Spirulina is a single-celled, spiral-shaped blue green microalgae grown in tropical salt lakes. This microalgae is discovered by Dr. Clement of France in 1962. Dr. Clement found that the Ganimou people living around Lake Chades in Africa had stronger bodies than other civilized people at that time, despite poor living conditions and few resources. Upon further studies, he observed that the Ganimou eats a particular blue green algae found floating on the lake’s surface. This algae is spirulina. Such simple one-celled organism already exist when life first appeared on earth. They are the earliest forms of life and is the source of all life in the oceans.
Nutritional Values of Spirulina
So how nutritious is spirulina to the human body?
This algae is a highly digestible food, containing 60 to 70% of protein, and provides all the essential amino acids, which is a rarity among plant foods. It is so nutritionally balanced that it is 5 times easier to digest than meat.
Besides protein, spirulina is a rich natural source of Vitamin E and B12, iron, calcium, anti-oxidants,
minerals, carbohydrates and enzymes. Its rich phytochemical composition are carotenoids, chlorophyll (known as a blood purifier),
and phycocyanin. Phycocyanin is a blue pigment found only in blue green algae.
Experiments have shown that this particular protein can increase the survival rate of mice with liver cancer.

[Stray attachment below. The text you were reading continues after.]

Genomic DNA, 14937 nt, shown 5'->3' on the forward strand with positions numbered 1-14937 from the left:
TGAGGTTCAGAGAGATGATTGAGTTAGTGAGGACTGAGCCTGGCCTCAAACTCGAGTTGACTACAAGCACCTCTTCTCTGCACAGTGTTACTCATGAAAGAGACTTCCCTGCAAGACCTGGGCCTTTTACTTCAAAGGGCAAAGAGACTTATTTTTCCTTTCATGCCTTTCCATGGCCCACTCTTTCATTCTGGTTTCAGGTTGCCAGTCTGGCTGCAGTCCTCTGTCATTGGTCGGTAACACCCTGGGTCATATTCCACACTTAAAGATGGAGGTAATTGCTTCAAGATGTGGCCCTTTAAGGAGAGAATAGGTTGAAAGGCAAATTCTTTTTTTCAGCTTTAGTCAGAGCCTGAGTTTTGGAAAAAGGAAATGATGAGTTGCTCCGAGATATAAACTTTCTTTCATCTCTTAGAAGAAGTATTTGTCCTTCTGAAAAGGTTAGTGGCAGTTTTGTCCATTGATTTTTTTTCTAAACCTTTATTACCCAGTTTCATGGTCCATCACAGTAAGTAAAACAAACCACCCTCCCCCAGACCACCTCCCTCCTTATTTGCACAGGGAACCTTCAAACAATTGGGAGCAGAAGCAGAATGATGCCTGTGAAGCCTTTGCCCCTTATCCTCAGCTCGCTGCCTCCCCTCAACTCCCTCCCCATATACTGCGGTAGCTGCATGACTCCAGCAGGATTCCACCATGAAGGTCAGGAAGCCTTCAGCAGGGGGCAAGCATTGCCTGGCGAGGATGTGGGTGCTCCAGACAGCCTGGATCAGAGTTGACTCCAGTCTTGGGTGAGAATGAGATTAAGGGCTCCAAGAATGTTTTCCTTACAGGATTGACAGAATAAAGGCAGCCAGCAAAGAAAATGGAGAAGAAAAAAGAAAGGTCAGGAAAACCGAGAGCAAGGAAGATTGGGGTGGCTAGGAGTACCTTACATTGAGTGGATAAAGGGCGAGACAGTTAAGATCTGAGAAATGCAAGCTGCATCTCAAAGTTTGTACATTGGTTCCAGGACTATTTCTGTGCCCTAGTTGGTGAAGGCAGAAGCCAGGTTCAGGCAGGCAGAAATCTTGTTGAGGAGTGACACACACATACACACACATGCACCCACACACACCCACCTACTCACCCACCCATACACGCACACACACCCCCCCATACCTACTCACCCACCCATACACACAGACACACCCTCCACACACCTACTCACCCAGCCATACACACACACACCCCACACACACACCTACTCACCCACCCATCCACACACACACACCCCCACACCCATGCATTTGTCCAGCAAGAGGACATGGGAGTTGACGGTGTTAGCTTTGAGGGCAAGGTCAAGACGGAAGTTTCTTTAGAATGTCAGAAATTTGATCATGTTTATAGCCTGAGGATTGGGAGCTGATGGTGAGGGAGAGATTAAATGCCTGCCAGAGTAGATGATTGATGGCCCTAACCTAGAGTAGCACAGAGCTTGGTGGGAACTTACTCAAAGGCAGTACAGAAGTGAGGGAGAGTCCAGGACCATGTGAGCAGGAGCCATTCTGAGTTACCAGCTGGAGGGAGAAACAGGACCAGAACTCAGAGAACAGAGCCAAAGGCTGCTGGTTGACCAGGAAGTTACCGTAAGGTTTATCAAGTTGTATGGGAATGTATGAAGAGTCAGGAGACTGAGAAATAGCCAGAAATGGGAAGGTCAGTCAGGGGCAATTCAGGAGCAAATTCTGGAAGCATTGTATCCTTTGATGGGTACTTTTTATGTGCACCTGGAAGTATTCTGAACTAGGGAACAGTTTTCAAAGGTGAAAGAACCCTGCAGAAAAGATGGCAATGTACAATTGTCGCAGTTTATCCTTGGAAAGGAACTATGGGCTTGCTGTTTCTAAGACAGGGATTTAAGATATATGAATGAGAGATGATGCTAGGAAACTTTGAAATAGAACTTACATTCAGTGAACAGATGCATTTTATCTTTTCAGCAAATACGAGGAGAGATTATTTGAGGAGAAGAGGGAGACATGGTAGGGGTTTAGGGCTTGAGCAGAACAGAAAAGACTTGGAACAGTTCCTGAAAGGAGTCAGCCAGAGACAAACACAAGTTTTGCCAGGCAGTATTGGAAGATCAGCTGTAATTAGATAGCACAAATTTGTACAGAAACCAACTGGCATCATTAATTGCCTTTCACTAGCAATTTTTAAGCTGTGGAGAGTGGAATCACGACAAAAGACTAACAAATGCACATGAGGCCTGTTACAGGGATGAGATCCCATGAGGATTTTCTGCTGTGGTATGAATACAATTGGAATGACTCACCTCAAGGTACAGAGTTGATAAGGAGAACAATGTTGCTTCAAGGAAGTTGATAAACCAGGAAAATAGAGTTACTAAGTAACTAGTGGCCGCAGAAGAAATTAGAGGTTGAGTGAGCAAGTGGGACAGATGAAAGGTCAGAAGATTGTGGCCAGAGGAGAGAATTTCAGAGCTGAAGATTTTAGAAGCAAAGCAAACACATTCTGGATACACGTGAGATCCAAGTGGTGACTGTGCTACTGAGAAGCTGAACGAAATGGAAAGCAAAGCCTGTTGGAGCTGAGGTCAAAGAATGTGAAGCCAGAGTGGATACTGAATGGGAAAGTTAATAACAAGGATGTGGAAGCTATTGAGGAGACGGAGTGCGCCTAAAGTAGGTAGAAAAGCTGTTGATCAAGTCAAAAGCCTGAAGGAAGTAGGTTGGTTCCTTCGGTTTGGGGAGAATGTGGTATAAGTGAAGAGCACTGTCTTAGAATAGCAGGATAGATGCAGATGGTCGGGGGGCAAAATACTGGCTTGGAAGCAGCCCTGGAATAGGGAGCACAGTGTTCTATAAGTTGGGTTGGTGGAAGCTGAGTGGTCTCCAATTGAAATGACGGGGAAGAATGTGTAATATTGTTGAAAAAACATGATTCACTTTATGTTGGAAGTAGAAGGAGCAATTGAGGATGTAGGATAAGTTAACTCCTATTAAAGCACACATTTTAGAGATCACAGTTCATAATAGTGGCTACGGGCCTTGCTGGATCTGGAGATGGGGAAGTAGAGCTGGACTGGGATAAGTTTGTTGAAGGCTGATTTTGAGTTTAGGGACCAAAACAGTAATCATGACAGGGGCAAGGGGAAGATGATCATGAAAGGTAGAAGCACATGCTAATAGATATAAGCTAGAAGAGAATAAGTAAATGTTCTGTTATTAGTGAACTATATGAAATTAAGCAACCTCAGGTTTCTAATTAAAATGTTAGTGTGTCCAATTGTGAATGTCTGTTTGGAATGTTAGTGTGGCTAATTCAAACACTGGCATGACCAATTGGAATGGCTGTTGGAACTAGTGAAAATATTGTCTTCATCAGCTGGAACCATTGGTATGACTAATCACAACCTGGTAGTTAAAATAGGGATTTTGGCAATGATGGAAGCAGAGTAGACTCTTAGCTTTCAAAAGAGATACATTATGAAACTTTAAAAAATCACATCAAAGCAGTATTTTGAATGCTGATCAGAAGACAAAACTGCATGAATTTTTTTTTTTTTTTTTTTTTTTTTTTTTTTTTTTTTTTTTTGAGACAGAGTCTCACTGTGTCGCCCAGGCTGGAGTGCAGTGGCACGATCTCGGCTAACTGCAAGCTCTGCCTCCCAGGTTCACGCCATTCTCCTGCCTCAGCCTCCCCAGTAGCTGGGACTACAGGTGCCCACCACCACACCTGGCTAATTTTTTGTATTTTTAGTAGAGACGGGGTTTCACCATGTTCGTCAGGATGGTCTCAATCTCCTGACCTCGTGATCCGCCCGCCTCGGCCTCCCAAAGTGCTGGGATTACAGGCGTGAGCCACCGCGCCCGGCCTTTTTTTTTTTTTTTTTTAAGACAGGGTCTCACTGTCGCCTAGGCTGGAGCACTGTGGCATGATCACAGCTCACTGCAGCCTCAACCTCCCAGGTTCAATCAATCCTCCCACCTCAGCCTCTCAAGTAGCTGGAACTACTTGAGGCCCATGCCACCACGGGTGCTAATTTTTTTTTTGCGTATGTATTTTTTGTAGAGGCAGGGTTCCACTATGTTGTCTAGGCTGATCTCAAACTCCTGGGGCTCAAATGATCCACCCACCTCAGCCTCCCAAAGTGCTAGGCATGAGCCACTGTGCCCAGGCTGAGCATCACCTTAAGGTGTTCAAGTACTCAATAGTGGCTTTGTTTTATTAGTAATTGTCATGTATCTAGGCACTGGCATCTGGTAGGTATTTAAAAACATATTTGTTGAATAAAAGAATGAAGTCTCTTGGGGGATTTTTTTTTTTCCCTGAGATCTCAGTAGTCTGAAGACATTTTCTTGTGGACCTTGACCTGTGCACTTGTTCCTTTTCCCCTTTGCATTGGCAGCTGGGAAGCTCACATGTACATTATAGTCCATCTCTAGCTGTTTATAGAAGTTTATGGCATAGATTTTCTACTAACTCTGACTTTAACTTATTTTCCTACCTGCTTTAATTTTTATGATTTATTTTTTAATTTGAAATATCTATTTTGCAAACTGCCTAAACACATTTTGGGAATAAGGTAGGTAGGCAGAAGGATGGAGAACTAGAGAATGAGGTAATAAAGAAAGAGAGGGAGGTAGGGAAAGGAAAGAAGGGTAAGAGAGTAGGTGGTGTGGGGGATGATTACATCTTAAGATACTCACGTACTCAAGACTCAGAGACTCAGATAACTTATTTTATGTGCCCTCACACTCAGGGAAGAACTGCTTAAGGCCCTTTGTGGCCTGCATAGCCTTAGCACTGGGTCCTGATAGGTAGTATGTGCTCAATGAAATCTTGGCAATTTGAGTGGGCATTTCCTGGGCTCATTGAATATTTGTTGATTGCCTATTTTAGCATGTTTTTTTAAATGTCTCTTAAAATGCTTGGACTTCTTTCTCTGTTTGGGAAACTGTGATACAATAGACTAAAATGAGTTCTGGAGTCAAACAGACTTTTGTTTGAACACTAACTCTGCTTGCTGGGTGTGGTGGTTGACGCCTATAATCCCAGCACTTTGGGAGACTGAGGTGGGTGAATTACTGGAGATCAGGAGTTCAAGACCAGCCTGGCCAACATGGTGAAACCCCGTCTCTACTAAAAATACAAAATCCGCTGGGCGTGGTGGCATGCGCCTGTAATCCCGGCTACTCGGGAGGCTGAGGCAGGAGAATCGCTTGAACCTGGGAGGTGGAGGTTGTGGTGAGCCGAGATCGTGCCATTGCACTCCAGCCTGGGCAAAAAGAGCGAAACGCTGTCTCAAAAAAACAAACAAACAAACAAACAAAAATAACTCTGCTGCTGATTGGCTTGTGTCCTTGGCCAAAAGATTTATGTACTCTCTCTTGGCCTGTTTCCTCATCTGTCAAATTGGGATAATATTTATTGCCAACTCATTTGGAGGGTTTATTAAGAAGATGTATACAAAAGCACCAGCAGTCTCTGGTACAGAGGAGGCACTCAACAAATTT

That means it can inhbits cancerous cells growth. It can also inhibit viral replication, and strengthen the humoral and cellular
arms of the immune system.
Anemia, a deficiency in red blood cells and/or hemoglobin, responds well to vitamin B12, folic acid and chlorophyll found
in spirulina. In fact, spirulina is the richest natural source of vitamin B12, once thought to be available only in animal products.
Not only that, a test have shown that stomach ulcers can be cured with 2 grams of spirulina intake per day, by coating chlorophyll onto the stomach lining.
Other diseases known to improve with the help of spirulina include liver disorders, such as chronic hepatitis, and diabetes.
Another important compound in this superfood is the Gamma Linolenic Acid (GLA).
This essential fatty acid cannot be produced by our body, yet is important for
healthy bones, normal brain function, growth and development, stimulation of skin and hair growth and
regulation of metabolism such as lipid.
Furthermore, GLA in vivo changes easily to arachidonic acid, and then to prostaglandin E2. The end product can be
developed as a blood pressure regulating agent in our body.
An article written by Christopher Hills, Ph.D, D.Sc., titled “Spirulina as nutrition for the brain” says that
“the interesting part… is the remarkable effects of this vegetable plankton on our state of consciousness particularly
while fasting on nothing else… most people feel increased energy and clarity of mind after taking the Spirulina as a
Other effects and uses of spirulina includes rejuvenation, increase of energy level, reduction of cholesterol, reducing body acidity,
cardiovascular support and detoxification. The soft cell walls of spirulina allows it to be digested easily and assimilated, making
it ideal for detoxifying.
Safe for Consumption
Spirulina is very safe for human consumption. In fact, it is not a new health supplement.
The Africans have consumed it decades ago and Mexicans now uses it to
replenish the inadequate nutrients in a mother’s milk.
More than 70 countries have approved the super food as safe for consumption by their respective health agencies.
In an evaluation of spirulina by WHO in 1992, the organization states that:
Spirulina is a high quality food product. It is rich in iron and protein. It is safe to consume and is an excellent nutrient supplement for children.